Freeze-Out Tactics: The Reverse Stock Split
Majority shareholders use various time-tested methods to freeze out minority shareholders. One such these tactic is the reverse stock split. It works like this: The Board of Directors, acting within the company bylaws, votes to issue single shares of stock to replace some multiple outstanding shares, such as one-for-five or one-for-ten. The new share will be five or ten times the value of the old one.
There are some legitimate reasons to do this. A stock price may fall so low in value that an exchange threatens not to trade it. The board may want its company considered a “penny stock,” so they vote to consolidate shares. The share price rises and the stock keeps its listing. However, a reverse split rarely helps a company’s reputation with investors.
There are also nefarious reasons for reverse splits. Often, a reverse stock split is used to reduce the number of shareholders as well as shares. For example, suppose a minority shareholder owns 25 shares, while three shareholders representing the majority each have 40 shares. The majority controls the board and the board declares a one-for-forty split along with a recapitalization plan to buy back all fractional shares. The split leaves the majority with one share each, but the minority owner only has five-eighths of a share. The minority owner must then sell that fractional share back to the company, and loses her stake.
Because a company’s board of directors may declare a reverse stock split without shareholder approval, minority shareholders have little recourse. The Securities and Exchange Commission has authority over much corporate activity, but state law and the company’s articles and bylaws typically govern reverse splits. Simply complaining that the board was motivated by greed won’t impress a court. The oppressed shareholder must show actual harm that triggers “dissenter’s rights” or clearly indicates business oppression. This usually happens when the company offers to repurchase the fractional shares for less than fair value. Unfortunately, fair value does not necessarily mean fair market value, but rests upon a more complex formulation.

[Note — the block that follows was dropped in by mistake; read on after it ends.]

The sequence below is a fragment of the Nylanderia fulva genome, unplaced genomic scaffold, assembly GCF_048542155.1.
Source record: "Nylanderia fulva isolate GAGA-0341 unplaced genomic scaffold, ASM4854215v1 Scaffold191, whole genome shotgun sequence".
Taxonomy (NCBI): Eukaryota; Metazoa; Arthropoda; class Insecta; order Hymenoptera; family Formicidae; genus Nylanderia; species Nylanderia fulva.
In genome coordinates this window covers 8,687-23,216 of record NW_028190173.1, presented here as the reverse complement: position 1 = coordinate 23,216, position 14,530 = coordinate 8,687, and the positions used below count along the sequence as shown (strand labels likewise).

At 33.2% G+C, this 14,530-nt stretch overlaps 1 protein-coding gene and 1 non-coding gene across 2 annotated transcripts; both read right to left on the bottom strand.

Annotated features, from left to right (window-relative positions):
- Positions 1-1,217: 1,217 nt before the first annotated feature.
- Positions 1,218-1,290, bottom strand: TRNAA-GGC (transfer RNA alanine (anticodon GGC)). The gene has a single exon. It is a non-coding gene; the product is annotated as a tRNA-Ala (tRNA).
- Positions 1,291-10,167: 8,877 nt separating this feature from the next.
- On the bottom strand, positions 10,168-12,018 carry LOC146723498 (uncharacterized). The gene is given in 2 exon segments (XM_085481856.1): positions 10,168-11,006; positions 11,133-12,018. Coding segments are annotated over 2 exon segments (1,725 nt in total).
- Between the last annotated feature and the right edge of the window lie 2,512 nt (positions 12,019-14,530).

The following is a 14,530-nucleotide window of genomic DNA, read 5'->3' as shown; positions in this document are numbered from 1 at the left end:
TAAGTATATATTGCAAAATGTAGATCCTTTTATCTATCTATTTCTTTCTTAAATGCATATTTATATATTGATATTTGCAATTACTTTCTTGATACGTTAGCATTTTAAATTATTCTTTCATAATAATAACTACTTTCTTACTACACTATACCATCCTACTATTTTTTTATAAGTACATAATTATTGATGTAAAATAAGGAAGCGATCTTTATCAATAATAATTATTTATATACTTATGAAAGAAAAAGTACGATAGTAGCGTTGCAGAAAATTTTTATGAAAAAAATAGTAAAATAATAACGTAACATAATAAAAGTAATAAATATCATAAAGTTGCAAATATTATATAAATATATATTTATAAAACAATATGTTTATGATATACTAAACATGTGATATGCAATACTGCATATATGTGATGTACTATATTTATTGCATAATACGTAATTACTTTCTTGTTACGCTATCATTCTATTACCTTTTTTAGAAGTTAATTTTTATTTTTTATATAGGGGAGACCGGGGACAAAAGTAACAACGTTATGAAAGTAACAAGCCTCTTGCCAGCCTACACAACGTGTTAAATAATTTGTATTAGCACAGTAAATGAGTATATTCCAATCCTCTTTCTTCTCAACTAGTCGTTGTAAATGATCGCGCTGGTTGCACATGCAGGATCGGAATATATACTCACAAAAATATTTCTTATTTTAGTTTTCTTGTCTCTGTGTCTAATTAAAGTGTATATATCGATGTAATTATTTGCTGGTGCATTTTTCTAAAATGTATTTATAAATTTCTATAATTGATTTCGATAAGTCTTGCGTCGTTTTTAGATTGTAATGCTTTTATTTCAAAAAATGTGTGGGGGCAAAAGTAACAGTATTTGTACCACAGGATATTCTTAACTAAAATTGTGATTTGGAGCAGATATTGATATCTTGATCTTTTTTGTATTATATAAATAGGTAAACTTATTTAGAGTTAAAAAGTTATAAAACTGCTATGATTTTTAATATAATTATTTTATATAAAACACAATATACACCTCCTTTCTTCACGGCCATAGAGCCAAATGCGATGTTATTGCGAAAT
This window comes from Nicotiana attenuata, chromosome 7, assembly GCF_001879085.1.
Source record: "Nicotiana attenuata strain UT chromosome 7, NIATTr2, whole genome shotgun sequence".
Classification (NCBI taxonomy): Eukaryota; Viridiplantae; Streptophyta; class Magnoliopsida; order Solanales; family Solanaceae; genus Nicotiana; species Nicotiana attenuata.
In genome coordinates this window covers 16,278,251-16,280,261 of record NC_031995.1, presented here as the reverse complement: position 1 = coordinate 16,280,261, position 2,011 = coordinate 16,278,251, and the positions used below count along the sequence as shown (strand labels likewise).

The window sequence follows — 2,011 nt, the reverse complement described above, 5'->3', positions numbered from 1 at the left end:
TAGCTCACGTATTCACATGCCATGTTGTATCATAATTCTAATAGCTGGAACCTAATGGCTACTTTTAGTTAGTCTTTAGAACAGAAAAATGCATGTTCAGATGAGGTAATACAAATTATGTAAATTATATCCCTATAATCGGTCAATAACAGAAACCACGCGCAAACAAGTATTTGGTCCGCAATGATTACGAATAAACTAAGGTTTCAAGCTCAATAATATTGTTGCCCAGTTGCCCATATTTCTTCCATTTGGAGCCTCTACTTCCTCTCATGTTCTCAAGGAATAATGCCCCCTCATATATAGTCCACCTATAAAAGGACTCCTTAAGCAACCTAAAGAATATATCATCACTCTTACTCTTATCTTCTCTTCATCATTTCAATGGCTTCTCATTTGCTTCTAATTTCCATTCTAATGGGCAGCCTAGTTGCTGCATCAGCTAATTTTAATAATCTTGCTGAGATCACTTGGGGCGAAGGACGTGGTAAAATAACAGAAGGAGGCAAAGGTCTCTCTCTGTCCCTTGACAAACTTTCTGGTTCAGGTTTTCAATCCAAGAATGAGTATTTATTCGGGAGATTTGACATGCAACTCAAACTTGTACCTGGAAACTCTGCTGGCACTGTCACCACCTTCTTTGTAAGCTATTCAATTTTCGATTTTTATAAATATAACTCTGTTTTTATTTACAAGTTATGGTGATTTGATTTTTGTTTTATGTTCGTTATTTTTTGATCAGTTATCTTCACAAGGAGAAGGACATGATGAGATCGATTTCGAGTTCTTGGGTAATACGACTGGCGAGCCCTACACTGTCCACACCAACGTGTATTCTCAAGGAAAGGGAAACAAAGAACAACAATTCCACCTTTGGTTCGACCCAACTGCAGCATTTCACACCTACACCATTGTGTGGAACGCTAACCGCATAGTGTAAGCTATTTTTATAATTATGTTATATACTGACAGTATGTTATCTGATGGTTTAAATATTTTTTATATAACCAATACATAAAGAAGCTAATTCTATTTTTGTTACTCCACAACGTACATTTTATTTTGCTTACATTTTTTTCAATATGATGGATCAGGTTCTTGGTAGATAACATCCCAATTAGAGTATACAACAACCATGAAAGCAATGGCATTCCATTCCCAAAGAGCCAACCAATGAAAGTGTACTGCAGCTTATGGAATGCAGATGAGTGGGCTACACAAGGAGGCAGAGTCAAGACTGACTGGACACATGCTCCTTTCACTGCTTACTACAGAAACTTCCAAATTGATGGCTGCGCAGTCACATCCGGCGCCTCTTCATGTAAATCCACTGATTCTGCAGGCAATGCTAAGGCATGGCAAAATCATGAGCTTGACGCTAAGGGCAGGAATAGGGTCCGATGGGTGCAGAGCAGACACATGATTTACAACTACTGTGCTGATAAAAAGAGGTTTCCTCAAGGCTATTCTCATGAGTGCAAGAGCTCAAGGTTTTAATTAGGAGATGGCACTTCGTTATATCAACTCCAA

At Schwartz & Kanyock, LLC, our corporate litigators represent owners in many types of business oppression actions in state and federal court, including shareholders in corporate disputes. To learn how you can put our 50 plus years of combined experience to work for you, call us at 312-436-1442 or contact our Chicago office online.